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Detect Prostate Cancer Early With These 2 Steps

By    |   Tuesday, 16 Feb 2016 02:27 PM

Prostate cancer is the second most common cancer affecting men. Early detection of prostate cancer combined with more effective treatment of the disease has decreased its death rate by as much as 50 percent over the past two decades, according to the Seattle Cancer Care Alliance.

In general, screening for prostate disease means testing for it before a patient has symptoms. Screening is the best way to detect prostate cancer in its early stages and will get you on the appropriate treatment plan quickly, says the Seattle Cancer Care Alliance.

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There are two main prostate cancer screening tests, according to the American Cancer Society. The first is a blood test called the prostate-specific antigen (PSA) test.

PSA is a substance produced by the prostate gland, and most healthy men have a PSA level of fewer than 4 nanograms per milliliter of blood. The risk of having prostate cancer increases as the levels of PSA increase.

If the PSA level is higher than 10, the patient’s chance of having prostate cancer is higher than 50 percent. Certain medications can skew the results of the PSA test, so it is important to tell your doctor about any drugs you are taking, including herbal supplements.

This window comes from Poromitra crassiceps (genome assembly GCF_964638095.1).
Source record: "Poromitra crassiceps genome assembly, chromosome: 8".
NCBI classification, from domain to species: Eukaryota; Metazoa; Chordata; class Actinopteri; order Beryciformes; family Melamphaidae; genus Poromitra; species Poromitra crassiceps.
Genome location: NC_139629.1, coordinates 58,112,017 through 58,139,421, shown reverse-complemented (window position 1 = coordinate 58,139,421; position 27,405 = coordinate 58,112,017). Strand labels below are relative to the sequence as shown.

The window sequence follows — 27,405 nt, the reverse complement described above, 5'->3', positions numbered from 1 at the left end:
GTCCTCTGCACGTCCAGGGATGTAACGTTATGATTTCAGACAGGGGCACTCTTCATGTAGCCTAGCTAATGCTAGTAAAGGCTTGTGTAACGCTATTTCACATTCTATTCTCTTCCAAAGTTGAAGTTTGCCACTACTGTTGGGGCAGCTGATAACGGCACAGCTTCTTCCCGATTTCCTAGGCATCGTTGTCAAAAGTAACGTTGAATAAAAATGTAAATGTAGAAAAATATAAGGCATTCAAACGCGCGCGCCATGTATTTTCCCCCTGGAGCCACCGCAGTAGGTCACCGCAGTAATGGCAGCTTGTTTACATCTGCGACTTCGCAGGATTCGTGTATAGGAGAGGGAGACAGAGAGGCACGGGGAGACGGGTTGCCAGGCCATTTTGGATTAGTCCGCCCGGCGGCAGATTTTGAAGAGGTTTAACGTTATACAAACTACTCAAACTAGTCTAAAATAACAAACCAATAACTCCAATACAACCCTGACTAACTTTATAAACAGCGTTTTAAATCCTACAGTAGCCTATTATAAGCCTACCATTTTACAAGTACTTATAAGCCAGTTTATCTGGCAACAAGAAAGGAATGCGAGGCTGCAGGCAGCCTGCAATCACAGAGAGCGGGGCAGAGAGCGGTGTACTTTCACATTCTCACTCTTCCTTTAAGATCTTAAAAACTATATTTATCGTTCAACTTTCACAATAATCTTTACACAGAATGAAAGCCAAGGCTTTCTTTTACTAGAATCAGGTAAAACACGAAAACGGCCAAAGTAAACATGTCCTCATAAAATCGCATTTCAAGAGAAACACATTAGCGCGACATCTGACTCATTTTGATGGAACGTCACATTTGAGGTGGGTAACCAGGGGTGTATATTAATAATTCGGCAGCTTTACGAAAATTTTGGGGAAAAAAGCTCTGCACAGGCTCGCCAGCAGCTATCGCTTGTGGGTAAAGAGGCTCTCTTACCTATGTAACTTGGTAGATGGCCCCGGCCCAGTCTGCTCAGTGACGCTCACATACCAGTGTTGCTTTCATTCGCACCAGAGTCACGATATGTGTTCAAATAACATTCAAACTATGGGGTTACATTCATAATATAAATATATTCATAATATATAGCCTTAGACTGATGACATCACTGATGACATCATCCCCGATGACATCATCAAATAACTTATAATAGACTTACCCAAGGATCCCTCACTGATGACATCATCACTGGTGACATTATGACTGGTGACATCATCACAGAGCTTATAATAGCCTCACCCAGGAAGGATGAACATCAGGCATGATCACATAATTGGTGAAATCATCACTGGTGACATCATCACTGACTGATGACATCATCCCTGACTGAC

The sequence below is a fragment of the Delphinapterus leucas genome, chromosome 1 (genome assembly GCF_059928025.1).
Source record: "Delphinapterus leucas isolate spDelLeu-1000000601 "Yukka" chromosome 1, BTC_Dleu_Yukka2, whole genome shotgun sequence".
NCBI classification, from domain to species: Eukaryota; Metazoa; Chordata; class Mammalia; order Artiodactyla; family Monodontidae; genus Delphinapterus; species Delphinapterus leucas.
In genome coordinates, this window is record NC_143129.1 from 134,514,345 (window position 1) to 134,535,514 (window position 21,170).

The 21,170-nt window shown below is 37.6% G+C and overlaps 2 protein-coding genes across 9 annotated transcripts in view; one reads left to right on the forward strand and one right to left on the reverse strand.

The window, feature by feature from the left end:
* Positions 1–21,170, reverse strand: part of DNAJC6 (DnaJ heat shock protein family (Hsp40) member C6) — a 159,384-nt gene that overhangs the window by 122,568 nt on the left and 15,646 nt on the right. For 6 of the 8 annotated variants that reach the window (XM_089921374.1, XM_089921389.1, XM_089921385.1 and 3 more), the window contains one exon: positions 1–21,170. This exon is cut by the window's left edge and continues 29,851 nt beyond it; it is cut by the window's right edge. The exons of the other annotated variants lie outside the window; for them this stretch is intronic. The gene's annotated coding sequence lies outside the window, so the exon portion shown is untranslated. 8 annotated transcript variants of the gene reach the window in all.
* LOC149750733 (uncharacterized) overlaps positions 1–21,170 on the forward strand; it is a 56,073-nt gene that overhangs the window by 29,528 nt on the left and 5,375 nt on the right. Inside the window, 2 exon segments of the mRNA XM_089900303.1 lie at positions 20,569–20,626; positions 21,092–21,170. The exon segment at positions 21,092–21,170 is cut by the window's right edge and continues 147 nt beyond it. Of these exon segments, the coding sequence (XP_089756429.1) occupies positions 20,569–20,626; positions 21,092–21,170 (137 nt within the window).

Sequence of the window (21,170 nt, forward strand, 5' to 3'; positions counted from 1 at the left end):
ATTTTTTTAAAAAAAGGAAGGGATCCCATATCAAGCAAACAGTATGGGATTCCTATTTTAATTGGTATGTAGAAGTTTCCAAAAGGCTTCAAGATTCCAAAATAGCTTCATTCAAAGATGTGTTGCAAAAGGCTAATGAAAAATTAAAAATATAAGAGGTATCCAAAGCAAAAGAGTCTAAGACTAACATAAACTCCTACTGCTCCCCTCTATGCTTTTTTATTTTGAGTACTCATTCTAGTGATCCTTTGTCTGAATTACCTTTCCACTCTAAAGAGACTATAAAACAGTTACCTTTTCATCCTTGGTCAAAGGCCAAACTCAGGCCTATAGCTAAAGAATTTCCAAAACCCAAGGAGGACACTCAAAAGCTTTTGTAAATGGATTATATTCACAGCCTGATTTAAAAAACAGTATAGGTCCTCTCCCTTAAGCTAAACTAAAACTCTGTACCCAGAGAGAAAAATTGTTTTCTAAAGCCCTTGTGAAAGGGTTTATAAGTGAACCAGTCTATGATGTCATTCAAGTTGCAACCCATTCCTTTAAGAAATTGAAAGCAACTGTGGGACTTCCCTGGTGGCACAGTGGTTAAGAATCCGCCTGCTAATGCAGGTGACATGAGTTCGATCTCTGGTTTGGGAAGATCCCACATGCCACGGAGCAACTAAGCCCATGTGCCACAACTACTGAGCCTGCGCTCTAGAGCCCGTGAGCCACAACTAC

The other test for early detection of prostate cancer is the digital rectal exam (DRE). For this test, the physician inserts a gloved finger into the patient’s rectum to manually detect suspicious lumps on the prostate gland.

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The DRE test is quick and easy to perform, and it can sometimes detect abnormalities in the prostate gland in men who have normal PSA blood test results. For this reason, both tests are sometimes used together for screening purposes.

There is some disagreement about prostate cancer screening among experts in the medical community, according to the Prostate Cancer Foundation. Those who are not in favor of screening say that negative side effects of treatment before the patient has significant symptoms can outweigh the benefits. This is partly because prostate cancer progresses at a very slow rate.

Despite this disagreement, it is generally recommended that early detection of prostate cancer remain a top priority for men and their physicians.

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Prostate cancer is the second most common cancer affecting men. Early detection of prostate cancer combined with more effective treatment of the disease has decreased its death rate by as much as 50 percent over the past two decades, according to the Seattle Cancer Care Alliance.
prostate, cancer, early, detection
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2016-27-16
Tuesday, 16 Feb 2016 02:27 PM
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